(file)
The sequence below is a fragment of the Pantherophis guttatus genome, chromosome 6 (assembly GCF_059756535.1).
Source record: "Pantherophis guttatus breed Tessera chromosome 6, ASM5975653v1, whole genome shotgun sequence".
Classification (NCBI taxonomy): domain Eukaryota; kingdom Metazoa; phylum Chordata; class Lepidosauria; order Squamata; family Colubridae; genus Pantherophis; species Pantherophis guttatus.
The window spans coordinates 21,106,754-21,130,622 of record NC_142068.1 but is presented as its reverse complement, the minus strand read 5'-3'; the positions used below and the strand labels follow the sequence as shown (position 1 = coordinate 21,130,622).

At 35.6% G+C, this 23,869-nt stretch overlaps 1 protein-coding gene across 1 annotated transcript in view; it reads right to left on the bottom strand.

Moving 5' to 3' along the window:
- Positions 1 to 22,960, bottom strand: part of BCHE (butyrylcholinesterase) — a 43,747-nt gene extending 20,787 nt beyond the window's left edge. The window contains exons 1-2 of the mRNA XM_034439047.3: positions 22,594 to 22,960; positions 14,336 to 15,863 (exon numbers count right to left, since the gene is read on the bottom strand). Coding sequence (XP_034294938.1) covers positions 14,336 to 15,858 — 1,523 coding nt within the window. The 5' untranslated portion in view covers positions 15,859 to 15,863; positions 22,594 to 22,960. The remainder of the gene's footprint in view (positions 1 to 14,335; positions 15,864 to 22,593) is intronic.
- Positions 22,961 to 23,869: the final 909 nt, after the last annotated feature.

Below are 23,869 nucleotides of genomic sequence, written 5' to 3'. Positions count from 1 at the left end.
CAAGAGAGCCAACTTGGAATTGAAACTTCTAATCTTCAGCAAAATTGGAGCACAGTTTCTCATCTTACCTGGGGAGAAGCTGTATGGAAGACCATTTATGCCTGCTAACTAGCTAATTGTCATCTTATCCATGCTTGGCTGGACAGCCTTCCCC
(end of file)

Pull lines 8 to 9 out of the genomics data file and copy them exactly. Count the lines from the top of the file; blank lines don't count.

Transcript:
- Positions 22,961 to 23,869: the final 909 nt, after the last annotated feature.

Below are 23,869 nucleotides of genomic sequence, written 5' to 3'. Positions count from 1 at the left end.